Jo Jacks Travel

Sri Lanka Safari Educational Activities

Prepare your children for a fun family experience with these safari educational activities.

Want to enhance your Udawalawe experience with safari educational activities?

For every travel activity I highlight, I include children’s educational activities.  I find this makes the travel experience more meaningful and memorable for the whole family.

Peacock Craft

safari educational art and crafts

 

We were obsessed with the peacocks in Udawalawe National Park (see my trip post here). So this craft made perfect sense as a safari educational activity.

Make a peacock with your children from hand-prints and footprints.  The footprint makes the body of the peacock.  The hands make the feathers.  Use fingerprints to add bright colors. 

Discuss the color “peacock blue.” Explain that the male peacocks have the bright feathers and the hens are more brownish.  Do they use these feathers to impress the ladies?

Elephant Craft

Elephant plates faces.  I love this craft idea shown at the Blessing Overflowing blog.

elephant head

I have replicated a few times in my preschool and it works every time and children love it.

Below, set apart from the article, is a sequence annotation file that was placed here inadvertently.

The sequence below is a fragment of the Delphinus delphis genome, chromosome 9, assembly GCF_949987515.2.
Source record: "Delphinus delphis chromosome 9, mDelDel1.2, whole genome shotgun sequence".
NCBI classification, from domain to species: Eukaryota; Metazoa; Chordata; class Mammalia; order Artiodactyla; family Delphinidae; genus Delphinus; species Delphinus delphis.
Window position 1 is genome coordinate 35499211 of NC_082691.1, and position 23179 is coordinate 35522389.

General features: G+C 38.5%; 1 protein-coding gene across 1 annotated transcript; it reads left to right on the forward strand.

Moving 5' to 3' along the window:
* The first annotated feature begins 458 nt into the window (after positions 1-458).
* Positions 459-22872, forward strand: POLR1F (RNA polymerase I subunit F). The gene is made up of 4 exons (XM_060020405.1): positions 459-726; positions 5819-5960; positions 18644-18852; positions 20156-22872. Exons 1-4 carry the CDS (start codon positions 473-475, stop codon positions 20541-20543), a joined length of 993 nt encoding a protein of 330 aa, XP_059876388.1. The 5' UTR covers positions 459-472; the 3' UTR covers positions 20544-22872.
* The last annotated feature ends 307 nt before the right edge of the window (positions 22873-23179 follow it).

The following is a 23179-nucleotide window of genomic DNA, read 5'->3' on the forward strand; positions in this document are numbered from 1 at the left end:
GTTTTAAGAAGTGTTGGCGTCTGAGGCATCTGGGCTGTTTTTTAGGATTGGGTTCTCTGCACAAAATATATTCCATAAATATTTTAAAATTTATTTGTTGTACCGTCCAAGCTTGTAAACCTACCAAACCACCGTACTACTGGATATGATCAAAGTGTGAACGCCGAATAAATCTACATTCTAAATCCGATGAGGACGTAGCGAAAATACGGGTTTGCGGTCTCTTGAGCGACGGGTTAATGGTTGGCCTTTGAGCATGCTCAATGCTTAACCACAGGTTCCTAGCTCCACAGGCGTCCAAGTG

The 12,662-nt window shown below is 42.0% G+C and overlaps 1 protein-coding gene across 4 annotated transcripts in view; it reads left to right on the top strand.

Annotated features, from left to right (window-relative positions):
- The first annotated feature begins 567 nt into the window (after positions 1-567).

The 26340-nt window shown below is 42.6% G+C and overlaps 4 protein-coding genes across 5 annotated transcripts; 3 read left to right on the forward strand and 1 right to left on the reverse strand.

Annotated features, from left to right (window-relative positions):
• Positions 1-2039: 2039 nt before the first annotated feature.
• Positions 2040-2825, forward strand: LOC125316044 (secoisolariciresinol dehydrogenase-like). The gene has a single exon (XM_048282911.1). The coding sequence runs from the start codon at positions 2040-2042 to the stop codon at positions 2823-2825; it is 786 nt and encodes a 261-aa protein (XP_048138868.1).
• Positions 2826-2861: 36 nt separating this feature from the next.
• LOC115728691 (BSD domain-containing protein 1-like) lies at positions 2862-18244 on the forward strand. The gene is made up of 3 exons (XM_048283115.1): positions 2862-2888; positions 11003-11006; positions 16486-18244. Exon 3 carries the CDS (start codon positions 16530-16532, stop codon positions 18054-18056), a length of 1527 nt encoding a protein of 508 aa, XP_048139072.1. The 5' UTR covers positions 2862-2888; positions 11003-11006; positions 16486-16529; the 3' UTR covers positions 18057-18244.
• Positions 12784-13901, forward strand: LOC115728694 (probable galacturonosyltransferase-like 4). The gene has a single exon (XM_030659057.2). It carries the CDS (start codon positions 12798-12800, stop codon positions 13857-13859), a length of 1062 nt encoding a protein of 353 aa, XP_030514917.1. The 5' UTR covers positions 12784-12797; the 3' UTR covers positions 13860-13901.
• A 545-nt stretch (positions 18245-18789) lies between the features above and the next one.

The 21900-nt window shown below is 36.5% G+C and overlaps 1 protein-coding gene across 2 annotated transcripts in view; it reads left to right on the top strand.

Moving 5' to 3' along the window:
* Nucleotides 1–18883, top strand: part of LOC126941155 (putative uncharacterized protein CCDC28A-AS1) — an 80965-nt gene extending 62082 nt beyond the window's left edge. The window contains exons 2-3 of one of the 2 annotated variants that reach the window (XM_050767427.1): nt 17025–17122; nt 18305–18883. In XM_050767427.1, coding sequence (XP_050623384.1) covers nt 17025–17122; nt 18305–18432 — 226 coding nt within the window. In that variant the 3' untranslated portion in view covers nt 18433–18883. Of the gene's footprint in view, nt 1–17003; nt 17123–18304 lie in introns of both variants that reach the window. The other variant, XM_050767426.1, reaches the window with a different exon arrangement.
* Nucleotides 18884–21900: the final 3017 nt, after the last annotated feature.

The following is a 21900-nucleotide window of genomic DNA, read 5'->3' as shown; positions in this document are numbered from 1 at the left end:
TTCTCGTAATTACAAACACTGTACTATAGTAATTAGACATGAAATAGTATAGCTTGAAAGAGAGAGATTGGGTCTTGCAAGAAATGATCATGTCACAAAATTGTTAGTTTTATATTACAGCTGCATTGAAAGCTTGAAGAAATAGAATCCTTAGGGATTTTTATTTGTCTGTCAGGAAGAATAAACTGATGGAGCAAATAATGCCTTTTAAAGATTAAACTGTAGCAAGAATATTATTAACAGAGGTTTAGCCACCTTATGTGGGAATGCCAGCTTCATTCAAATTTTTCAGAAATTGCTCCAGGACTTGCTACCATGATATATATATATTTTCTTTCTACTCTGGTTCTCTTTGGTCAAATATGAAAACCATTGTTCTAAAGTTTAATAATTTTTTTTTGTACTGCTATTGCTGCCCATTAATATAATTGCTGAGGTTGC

Materials: 2 paper plates. Black and white paint – mix to make gray. White or black paper circles for eyes, black marker, scissors.  Cut the plate for the ears, trunk and tusks.  Have your child paint the whole plate and ears gray (but leave out the tucks).  After it is dry, have your child glue together the face.  Discuss how some elephants have tusks and others don’t.  You could also point out that Asian elephant have the smaller “India” shape ears if this is before a trip to Sri Lanka (African elephants have longer ears).

Elephant Science

  • What do elephants eat?  You could go outside and prepare a miniature dinner for an elephant by collecting grass, leaves, herbs, and fruit.
  • How much do they eat a day?  Use a scale to see what would weigh 150 pounds (a parent perhaps – hehe).  Ask your children to imagine eating 150 pounds of vegetables every day!
  • And of course all this led to the scientific research my children liked best – learn all about elephant dung, and the vast amount they can create, and what it can contain.  The National Zoo in Washington DC has some great information related specifically to Asian elephants for further exploration.

Elephant Stories

Elmer the Elephant books are also a fabulous compliment to this trip, especially for younger children. It is a wonderful way to learn colors and accepting ourselves as unique.

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For older children this National Geographic book about elephants is inspiring.

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More information:

Udawalawe wiki page

Elephant Research in Udawalawe

 

This post contains Amazon affiliate links, which means that if you click on one of the book links, I’ll receive a small commission.  No extra cost to you, but it helps us travel, craft, and blog.

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